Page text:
Marion Bandy was born in Meridian, Mississippi, hometown of the country singer Jimmie Rodgers. He later stated: "My grandfather worked on the railroads with Jimmie Rodgers. He was the boss of the railway yard in Meridian and Jimmie Rodgers worked for him. He said that he played his guitar all the time between work."
He was nicknamed Moe by his father when he was a child. The Bandy family moved to San Antonio, Texas when Moe was six. His mother played piano and sang. Bandy was taught to play the guitar by his father who had a country band called the Mission City Playboys, but made little use of the ability until he was in his teens. His father's wish that Moe also play the fiddle never materialized.
He made some appearances with the Mission City Playboys but generally during his high school years he showed little interest in music and a great deal of interest in rodeos. He tried bronco-busting and bull riding and by the time he was 16, both he and his brother Mike were competing in rodeos all over Texas.
In 1962, tired of the bruises and fractured bones, he began to pursue a career in country music. He assembled a band that he called Moe And The Mavericks and found work playing small beer joints, honky-tonks, and clubs over a wide area around San Antonio. When he was young he tried to sound like Hank Williams and George Jones - "I even had my hair cut short like his."
Although work was plentiful, the pay was poor and during the day he worked for his father as a sheet metal worker, a job that lasted for 12 years, during which time he made a few recordings for various small labels. In 1964, he had his first single, "Lonely Girl", on the San Antonio based Satin label, but it made little impression. He did manage to get his band a residency on a local television program called Country Corner and in this capacity, he provided backing for several touring stars.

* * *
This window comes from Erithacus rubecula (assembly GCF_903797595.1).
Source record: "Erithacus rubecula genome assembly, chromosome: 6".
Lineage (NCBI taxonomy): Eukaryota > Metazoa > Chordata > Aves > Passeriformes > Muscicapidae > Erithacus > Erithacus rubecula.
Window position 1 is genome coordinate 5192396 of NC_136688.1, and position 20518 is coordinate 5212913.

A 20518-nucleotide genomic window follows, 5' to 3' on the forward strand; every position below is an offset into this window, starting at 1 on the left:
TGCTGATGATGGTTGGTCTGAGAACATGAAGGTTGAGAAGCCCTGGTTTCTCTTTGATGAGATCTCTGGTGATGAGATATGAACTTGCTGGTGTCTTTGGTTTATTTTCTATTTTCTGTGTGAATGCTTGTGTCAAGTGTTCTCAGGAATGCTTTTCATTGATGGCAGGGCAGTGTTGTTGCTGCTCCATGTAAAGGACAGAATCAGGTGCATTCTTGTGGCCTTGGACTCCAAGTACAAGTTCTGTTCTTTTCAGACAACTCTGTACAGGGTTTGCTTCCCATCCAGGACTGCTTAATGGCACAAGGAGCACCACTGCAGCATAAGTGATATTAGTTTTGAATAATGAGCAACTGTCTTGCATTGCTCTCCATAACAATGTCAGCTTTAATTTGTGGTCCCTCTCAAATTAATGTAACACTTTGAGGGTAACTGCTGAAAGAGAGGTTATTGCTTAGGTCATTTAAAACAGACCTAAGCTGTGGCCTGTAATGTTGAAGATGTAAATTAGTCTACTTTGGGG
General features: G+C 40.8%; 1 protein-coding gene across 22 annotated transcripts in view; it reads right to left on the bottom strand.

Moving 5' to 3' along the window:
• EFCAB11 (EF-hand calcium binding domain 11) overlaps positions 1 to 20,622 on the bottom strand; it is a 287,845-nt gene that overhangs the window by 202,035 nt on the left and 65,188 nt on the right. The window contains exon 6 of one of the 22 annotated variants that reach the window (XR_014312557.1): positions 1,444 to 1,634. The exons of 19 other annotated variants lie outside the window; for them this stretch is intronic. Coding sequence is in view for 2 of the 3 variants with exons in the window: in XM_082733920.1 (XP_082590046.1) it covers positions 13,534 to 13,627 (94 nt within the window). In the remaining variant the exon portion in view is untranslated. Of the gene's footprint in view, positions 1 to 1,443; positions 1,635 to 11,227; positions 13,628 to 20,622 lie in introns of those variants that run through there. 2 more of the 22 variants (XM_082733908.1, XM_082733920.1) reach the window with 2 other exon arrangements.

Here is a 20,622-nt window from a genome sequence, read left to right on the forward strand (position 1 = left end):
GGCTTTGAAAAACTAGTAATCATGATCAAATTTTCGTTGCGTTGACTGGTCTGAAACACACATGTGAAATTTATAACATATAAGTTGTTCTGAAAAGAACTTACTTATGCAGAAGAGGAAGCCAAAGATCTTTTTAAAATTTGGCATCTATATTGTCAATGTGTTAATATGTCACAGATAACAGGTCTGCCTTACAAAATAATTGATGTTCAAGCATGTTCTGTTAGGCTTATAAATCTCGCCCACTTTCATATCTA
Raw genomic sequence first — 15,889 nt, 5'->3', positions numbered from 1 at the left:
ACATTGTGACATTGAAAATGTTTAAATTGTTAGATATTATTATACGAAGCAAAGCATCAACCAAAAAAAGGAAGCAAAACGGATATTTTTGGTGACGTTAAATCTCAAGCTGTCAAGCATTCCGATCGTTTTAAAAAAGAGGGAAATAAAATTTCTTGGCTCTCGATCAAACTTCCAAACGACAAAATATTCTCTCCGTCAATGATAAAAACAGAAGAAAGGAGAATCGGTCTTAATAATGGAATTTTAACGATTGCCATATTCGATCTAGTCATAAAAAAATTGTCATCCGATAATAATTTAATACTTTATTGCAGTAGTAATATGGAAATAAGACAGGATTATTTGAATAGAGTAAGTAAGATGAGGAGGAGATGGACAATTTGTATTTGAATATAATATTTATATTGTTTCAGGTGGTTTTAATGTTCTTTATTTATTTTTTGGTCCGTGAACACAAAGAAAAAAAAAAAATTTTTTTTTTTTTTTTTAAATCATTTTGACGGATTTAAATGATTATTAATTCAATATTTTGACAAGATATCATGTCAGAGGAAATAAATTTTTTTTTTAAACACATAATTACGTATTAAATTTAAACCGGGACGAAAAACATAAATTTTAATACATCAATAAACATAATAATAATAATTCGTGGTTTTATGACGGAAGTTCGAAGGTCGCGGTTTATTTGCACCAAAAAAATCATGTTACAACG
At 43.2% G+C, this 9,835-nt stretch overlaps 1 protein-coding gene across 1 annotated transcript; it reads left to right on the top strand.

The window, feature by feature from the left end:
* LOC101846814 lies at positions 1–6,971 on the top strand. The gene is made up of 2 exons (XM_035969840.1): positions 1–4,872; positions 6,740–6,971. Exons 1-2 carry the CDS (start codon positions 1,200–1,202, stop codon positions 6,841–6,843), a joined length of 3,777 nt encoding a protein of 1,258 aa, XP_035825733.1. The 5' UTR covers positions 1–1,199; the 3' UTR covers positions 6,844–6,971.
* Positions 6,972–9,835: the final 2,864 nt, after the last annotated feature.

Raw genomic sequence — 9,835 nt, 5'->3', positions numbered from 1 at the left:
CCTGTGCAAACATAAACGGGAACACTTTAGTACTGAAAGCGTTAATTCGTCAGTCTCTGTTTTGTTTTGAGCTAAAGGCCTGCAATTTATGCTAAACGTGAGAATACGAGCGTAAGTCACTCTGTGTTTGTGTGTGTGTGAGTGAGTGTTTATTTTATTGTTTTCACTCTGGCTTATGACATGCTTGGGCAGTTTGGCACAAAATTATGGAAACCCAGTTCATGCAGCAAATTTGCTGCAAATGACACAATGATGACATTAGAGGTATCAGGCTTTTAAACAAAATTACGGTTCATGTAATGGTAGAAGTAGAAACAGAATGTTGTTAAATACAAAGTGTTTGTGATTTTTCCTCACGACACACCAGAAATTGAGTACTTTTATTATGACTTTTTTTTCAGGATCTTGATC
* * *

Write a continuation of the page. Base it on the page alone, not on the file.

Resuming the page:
In 1973, he went solo when record producer Ray Baker, who had listened to his demos, suggested that he come to Nashville, Tennessee. Moe Bandy obtained a loan and recorded a song called "I Just Started Hatin' Cheatin' Songs Today". Initially released on Footprint Records with a limited pressing of 500 copies, it soon came to the attention of the Atlanta-based GRC label. In March 1974, it entered the US country chart, eventually peaking at number 17. Other minor hits followed, including "It Was Always So Easy To Find An Unhappy Woman (Till I Started Looking For Mine)" and "Don't Anyone Make Love At Home Anymore".
In 1975, a song written by his friend Lefty Frizzell and Whitey Shaffer gave him a number 7 country hit, firmly establishing his reputation. "Bandy The Rodeo Clown" was to become not only one of his own favorites but also one of his most popular recordings. (Shaffer was greatly amused by the way Bandy pronounced woman as "woh-min", and began to send him songs with the "woh-min" in them.)